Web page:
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What is talc?

By Anonymous February 24, 2016 - 10:34am
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I just heard about the recent Johnson & Johnson lawsuit claiming the ingredient talc is linked to ovarian cancer. The woman in the lawsuit, who passed away in Oct 2015 from Ovarian Cancer, used their baby powder and shower to shower feminine hygiene products for 35+ years.

Talc is in so many products women use everyday (makeup, supplements, baby powder, etc). What is the risk for associated to using products with talc in them?

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Hello Anonymous,

Welcome to EmpowHER. That is a very good question and point well made.

To answer your question, I went directly to the American Cancer Society website.

" Talcum powder is made from talc, a mineral made up mainly of the elements magnesium, silicon, and oxygen. As a powder, it absorbs moisture well and helps cut down on friction, making it useful for keeping skin dry and helping to prevent rashes. It is widely used in cosmetic products such as baby powder and adult body and facial powders, as well as in a number of other consumer products.

In its natural form, some talc contains asbestos, a substance known to cause cancers in and around the lungs when inhaled. All talcum products used in homes in the United States have been asbestos-free since the 1970s.

Most concerns about a possible link between talcum powder and cancer have been focused on:

Whether people who have long-term exposure to natural talc fibers at work, such as talc miners, are at higher risk of lung cancer from breathing them in.
Whether women who apply talcum powder regularly in the genital area have an increased risk of ovarian cancer.

It has been suggested that talcum powder might cause cancer in the ovaries if the powder particles (applied to the genital area or on sanitary napkins, diaphragms, or condoms) were to travel through the vagina, uterus, and fallopian tubes to the ovary.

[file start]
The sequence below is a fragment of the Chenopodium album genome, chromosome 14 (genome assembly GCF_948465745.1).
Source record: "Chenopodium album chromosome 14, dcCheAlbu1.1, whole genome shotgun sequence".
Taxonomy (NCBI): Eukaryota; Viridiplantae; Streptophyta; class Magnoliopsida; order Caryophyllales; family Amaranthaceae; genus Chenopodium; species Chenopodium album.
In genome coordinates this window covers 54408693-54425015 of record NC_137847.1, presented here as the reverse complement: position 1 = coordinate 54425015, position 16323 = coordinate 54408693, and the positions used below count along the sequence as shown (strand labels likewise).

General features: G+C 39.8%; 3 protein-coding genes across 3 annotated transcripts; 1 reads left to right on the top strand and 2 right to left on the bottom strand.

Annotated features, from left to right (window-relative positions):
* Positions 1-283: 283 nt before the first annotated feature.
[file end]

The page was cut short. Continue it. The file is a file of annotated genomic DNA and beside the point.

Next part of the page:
Many studies in women have looked at the possible link between talcum powder and cancer of the ovary. Findings have been mixed, with some studies reporting a slightly increased risk and some reporting no increase. Many case-control studies have found a small increase in risk. But these types of studies can be biased because they often rely on a person’s memory of talc use many years earlier. Two prospective cohort studies, which would not have the same type of potential bias, have not found an increased risk.

For any individual woman, if there is an increased risk, the overall increase is likely to very be small. Still, talc is widely used in many products, so it is important to determine if the increased risk is real. Research in this area continues."

Anonymous, I would like to add this comment from Eva Chalas, chief of Gynecologic Oncology and Director of Clinical Cancer Services at Winthrop-University Hospital,

" People should be careful about what they apply to their genitals, but in terms of ovarian cancer, the majority of women who develop ovarian do so from other risk factors including – age, genetic predisposition, reproductive issues and whether they were on birth control,"


February 24, 2016 - 10:54am
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